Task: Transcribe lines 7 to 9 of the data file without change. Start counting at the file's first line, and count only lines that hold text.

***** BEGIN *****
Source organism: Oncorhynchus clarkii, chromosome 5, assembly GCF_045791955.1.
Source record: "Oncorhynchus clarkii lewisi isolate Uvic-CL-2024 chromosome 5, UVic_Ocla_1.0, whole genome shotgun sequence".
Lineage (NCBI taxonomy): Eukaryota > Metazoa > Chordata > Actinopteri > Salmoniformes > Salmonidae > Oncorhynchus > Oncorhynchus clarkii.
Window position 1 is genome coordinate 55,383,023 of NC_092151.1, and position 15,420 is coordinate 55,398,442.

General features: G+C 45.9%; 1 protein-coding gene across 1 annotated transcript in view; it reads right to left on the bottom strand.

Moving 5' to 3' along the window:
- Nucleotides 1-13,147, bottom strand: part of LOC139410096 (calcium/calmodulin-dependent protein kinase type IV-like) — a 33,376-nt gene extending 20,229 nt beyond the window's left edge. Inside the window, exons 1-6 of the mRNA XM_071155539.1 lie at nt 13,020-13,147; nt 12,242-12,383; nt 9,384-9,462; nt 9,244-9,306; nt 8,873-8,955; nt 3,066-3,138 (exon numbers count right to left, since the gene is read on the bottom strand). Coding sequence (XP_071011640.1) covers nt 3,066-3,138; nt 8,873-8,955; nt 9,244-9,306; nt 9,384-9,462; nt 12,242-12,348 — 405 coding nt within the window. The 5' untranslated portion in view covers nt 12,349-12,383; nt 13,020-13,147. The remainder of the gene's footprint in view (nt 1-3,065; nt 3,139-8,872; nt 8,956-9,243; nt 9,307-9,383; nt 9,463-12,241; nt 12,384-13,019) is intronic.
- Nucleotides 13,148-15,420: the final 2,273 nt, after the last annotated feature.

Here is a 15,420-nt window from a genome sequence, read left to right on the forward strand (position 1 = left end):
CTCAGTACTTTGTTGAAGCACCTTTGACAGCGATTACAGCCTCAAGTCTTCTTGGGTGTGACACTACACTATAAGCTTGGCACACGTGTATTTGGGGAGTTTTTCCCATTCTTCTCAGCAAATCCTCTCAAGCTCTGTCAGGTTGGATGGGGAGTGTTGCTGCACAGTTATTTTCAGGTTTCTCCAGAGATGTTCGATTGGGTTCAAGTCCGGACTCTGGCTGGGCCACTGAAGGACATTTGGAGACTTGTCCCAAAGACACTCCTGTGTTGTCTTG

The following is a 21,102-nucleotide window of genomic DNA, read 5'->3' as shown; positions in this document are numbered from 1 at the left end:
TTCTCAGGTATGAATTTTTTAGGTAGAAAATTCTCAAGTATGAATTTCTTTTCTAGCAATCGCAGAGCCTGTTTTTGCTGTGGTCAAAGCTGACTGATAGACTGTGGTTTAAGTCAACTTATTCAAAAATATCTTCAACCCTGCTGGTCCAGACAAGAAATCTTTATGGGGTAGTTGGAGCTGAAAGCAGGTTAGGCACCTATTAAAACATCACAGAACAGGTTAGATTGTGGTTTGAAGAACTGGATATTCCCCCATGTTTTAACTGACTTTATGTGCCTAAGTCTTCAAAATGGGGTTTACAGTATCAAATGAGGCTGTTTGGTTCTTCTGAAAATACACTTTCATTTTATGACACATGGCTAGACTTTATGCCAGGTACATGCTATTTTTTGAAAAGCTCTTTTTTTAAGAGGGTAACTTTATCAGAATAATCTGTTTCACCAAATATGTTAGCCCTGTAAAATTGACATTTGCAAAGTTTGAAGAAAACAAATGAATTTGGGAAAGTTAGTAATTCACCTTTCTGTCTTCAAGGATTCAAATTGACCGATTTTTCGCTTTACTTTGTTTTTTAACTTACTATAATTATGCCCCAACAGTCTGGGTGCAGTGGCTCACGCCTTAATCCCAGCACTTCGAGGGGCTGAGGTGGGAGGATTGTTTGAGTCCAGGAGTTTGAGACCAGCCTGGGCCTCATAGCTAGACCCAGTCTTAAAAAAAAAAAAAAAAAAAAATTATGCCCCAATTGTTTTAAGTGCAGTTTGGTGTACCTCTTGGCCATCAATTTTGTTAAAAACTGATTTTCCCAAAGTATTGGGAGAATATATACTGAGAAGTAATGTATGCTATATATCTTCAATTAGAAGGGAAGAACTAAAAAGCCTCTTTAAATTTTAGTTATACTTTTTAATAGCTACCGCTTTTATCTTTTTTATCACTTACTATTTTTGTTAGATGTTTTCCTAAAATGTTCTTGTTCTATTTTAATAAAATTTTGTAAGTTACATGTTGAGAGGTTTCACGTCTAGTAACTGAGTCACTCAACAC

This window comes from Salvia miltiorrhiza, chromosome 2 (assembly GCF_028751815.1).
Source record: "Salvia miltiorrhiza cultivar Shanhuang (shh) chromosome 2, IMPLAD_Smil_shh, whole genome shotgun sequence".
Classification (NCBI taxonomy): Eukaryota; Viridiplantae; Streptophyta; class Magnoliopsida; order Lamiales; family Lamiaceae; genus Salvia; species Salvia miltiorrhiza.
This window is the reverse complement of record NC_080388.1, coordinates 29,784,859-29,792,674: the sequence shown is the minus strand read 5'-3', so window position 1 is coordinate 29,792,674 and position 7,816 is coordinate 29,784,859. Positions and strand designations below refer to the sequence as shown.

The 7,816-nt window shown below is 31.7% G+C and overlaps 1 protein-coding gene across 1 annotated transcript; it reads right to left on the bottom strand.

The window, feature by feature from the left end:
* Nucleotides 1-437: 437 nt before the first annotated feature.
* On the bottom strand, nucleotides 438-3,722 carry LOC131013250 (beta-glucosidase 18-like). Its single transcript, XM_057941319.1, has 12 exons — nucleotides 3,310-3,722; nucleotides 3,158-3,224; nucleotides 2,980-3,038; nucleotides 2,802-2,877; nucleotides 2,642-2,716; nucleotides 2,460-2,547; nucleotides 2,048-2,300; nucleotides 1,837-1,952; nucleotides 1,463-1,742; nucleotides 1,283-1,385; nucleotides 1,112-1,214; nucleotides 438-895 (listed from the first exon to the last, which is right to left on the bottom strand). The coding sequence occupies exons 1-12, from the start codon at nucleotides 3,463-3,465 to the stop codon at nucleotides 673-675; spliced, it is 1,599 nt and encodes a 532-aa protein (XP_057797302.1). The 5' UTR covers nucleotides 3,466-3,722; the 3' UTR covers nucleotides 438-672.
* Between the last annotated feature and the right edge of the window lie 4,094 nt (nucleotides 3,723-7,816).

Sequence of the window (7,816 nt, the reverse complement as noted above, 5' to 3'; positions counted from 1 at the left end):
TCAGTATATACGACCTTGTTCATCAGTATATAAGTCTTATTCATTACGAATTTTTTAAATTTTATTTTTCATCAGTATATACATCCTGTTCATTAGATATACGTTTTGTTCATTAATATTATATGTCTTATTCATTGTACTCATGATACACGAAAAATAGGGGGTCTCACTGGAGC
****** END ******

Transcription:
- Nucleotides 1-13,147, bottom strand: part of LOC139410096 (calcium/calmodulin-dependent protein kinase type IV-like) — a 33,376-nt gene extending 20,229 nt beyond the window's left edge. Inside the window, exons 1-6 of the mRNA XM_071155539.1 lie at nt 13,020-13,147; nt 12,242-12,383; nt 9,384-9,462; nt 9,244-9,306; nt 8,873-8,955; nt 3,066-3,138 (exon numbers count right to left, since the gene is read on the bottom strand). Coding sequence (XP_071011640.1) covers nt 3,066-3,138; nt 8,873-8,955; nt 9,244-9,306; nt 9,384-9,462; nt 12,242-12,348 — 405 coding nt within the window. The 5' untranslated portion in view covers nt 12,349-12,383; nt 13,020-13,147. The remainder of the gene's footprint in view (nt 1-3,065; nt 3,139-8,872; nt 8,956-9,243; nt 9,307-9,383; nt 9,463-12,241; nt 12,384-13,019) is intronic.
- Nucleotides 13,148-15,420: the final 2,273 nt, after the last annotated feature.

Here is a 15,420-nt window from a genome sequence, read left to right on the forward strand (position 1 = left end):